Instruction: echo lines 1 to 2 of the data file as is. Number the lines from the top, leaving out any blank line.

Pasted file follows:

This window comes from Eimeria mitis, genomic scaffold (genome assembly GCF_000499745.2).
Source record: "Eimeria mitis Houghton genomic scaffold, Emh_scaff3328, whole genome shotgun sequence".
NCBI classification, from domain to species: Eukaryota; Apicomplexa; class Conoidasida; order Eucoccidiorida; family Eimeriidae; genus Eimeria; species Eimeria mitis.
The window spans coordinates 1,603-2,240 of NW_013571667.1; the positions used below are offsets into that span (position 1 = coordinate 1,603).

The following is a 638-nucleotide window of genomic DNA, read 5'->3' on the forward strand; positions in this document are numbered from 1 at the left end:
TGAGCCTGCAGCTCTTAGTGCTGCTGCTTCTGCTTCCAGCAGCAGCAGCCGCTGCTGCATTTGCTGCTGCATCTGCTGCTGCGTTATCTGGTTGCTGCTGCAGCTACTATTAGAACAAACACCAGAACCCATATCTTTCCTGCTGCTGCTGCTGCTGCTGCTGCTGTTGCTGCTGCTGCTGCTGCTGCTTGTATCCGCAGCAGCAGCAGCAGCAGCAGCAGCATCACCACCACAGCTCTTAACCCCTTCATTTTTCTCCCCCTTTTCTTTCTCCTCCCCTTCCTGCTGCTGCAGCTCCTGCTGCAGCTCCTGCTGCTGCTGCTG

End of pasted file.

This window comes from Eimeria mitis, genomic scaffold (genome assembly GCF_000499745.2).
Source record: "Eimeria mitis Houghton genomic scaffold, Emh_scaff3328, whole genome shotgun sequence".